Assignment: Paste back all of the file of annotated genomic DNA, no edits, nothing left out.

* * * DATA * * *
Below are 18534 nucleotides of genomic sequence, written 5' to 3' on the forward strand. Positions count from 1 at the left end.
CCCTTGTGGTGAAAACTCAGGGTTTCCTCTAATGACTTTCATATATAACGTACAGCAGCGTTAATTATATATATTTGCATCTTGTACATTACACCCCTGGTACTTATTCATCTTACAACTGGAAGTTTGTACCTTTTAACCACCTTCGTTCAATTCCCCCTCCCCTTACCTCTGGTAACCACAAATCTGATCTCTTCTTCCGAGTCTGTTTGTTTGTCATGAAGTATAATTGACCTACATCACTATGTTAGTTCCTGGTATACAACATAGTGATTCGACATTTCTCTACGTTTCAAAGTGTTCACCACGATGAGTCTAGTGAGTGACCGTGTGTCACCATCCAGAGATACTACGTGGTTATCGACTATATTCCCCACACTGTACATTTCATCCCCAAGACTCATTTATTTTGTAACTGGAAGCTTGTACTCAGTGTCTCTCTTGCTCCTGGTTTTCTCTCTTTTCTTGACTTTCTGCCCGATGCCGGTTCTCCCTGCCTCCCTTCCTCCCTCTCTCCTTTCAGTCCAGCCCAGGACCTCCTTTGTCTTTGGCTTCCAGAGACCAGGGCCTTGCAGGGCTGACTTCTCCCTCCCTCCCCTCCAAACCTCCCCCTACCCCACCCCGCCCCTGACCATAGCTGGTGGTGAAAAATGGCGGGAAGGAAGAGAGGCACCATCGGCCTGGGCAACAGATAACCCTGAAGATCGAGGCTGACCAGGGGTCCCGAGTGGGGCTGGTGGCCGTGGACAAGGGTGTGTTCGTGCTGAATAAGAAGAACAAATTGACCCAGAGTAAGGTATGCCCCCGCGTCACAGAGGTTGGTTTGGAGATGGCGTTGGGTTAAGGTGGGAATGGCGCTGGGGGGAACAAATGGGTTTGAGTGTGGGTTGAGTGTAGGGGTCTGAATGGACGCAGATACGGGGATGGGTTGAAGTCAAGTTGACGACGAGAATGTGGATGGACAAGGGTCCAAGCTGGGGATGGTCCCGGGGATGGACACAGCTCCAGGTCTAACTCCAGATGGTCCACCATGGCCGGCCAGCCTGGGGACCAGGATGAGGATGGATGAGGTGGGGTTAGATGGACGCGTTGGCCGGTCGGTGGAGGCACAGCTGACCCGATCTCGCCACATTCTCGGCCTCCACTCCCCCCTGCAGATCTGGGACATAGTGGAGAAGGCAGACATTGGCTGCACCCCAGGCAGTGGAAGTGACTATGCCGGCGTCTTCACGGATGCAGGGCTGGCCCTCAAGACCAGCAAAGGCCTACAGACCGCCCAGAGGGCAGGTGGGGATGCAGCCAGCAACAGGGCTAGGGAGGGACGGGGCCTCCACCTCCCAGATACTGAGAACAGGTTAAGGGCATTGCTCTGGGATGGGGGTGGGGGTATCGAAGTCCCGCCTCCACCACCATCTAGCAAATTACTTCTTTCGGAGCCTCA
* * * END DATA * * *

Below are 18534 nucleotides of genomic sequence, written 5' to 3' on the forward strand. Positions count from 1 at the left end.
CCCTTGTGGTGAAAACTCAGGGTTTCCTCTAATGACTTTCATATATAACGTACAGCAGCGTTAATTATATATATTTGCATCTTGTACATTACACCCCTGGTACTTATTCATCTTACAACTGGAAGTTTGTACCTTTTAACCACCTTCGTTCAATTCCCCCTCCCCTTACCTCTGGTAACCACAAATCTGATCTCTTCTTCCGAGTCTGTTTGTTTGTCATGAAGTATAATTGACCTACATCACTATGTTAGTTCCTGGTATACAACATAGTGATTCGACATTTCTCTACGTTTCAAAGTGTTCACCACGATGAGTCTAGTGAGTGACCGTGTGTCACCATCCAGAGATACTACGTGGTTATCGACTATATTCCCCACACTGTACATTTCATCCCCAAGACTCATTTATTTTGTAACTGGAAGCTTGTACTCAGTGTCTCTCTTGCTCCTGGTTTTCTCTCTTTTCTTGACTTTCTGCCCGATGCCGGTTCTCCCTGCCTCCCTTCCTCCCTCTCTCCTTTCAGTCCAGCCCAGGACCTCCTTTGTCTTTGGCTTCCAGAGACCAGGGCCTTGCAGGGCTGACTTCTCCCTCCCTCCCCTCCAAACCTCCCCCTACCCCACCCCGCCCCTGACCATAGCTGGTGGTGAAAAATGGCGGGAAGGAAGAGAGGCACCATCGGCCTGGGCAACAGATAACCCTGAAGATCGAGGCTGACCAGGGGTCCCGAGTGGGGCTGGTGGCCGTGGACAAGGGTGTGTTCGTGCTGAATAAGAAGAACAAATTGACCCAGAGTAAGGTATGCCCCCGCGTCACAGAGGTTGGTTTGGAGATGGCGTTGGGTTAAGGTGGGAATGGCGCTGGGGGGAACAAATGGGTTTGAGTGTGGGTTGAGTGTAGGGGTCTGAATGGACGCAGATACGGGGATGGGTTGAAGTCAAGTTGACGACGAGAATGTGGATGGACAAGGGTCCAAGCTGGGGATGGTCCCGGGGATGGACACAGCTCCAGGTCTAACTCCAGATGGTCCACCATGGCCGGCCAGCCTGGGGACCAGGATGAGGATGGATGAGGTGGGGTTAGATGGACGCGTTGGCCGGTCGGTGGAGGCACAGCTGACCCGATCTCGCCACATTCTCGGCCTCCACTCCCCCCTGCAGATCTGGGACATAGTGGAGAAGGCAGACATTGGCTGCACCCCAGGCAGTGGAAGTGACTATGCCGGCGTCTTCACGGATGCAGGGCTGGCCCTCAAGACCAGCAAAGGCCTACAGACCGCCCAGAGGGCAGGTGGGGATGCAGCCAGCAACAGGGCTAGGGAGGGACGGGGCCTCCACCTCCCAGATACTGAGAACAGGTTAAGGGCATTGCTCTGGGATGGGGGTGGGGGTATCGAAGTCCCGCCTCCACCACCATCTAGCAAATTACTTCTTTCGGAGCCTCA